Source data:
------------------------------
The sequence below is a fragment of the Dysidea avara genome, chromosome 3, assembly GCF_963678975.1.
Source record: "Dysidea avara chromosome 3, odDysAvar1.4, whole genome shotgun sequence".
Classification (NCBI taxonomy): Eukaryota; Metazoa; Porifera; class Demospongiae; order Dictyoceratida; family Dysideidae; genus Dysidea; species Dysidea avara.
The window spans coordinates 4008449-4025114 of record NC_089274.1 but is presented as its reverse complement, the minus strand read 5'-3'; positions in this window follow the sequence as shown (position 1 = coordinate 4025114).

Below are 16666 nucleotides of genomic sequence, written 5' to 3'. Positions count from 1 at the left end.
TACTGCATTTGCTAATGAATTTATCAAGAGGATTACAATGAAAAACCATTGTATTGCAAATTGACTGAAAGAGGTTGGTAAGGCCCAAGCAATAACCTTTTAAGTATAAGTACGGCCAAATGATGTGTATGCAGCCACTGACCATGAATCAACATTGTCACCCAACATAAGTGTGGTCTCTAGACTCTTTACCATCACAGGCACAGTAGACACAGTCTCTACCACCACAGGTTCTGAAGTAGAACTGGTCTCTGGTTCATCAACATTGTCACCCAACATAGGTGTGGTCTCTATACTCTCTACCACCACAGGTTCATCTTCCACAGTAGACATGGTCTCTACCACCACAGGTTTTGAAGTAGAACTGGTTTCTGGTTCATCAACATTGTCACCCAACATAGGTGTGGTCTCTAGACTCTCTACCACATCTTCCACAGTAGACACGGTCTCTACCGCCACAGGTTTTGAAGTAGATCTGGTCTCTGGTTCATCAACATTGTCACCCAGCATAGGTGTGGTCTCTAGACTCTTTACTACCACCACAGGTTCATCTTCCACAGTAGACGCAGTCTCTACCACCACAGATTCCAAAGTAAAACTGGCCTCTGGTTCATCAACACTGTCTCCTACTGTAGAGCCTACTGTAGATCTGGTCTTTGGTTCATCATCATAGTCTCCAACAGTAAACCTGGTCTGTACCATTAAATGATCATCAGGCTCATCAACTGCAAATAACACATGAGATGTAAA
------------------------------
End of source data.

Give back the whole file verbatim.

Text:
The sequence below is a fragment of the Dysidea avara genome, chromosome 3, assembly GCF_963678975.1.
Source record: "Dysidea avara chromosome 3, odDysAvar1.4, whole genome shotgun sequence".
Classification (NCBI taxonomy): Eukaryota; Metazoa; Porifera; class Demospongiae; order Dictyoceratida; family Dysideidae; genus Dysidea; species Dysidea avara.
The window spans coordinates 4008449-4025114 of record NC_089274.1 but is presented as its reverse complement, the minus strand read 5'-3'; positions in this window follow the sequence as shown (position 1 = coordinate 4025114).

Below are 16666 nucleotides of genomic sequence, written 5' to 3'. Positions count from 1 at the left end.
TACTGCATTTGCTAATGAATTTATCAAGAGGATTACAATGAAAAACCATTGTATTGCAAATTGACTGAAAGAGGTTGGTAAGGCCCAAGCAATAACCTTTTAAGTATAAGTACGGCCAAATGATGTGTATGCAGCCACTGACCATGAATCAACATTGTCACCCAACATAAGTGTGGTCTCTAGACTCTTTACCATCACAGGCACAGTAGACACAGTCTCTACCACCACAGGTTCTGAAGTAGAACTGGTCTCTGGTTCATCAACATTGTCACCCAACATAGGTGTGGTCTCTATACTCTCTACCACCACAGGTTCATCTTCCACAGTAGACATGGTCTCTACCACCACAGGTTTTGAAGTAGAACTGGTTTCTGGTTCATCAACATTGTCACCCAACATAGGTGTGGTCTCTAGACTCTCTACCACATCTTCCACAGTAGACACGGTCTCTACCGCCACAGGTTTTGAAGTAGATCTGGTCTCTGGTTCATCAACATTGTCACCCAGCATAGGTGTGGTCTCTAGACTCTTTACTACCACCACAGGTTCATCTTCCACAGTAGACGCAGTCTCTACCACCACAGATTCCAAAGTAAAACTGGCCTCTGGTTCATCAACACTGTCTCCTACTGTAGAGCCTACTGTAGATCTGGTCTTTGGTTCATCATCATAGTCTCCAACAGTAAACCTGGTCTGTACCATTAAATGATCATCAGGCTCATCAACTGCAAATAACACATGAGATGTAAA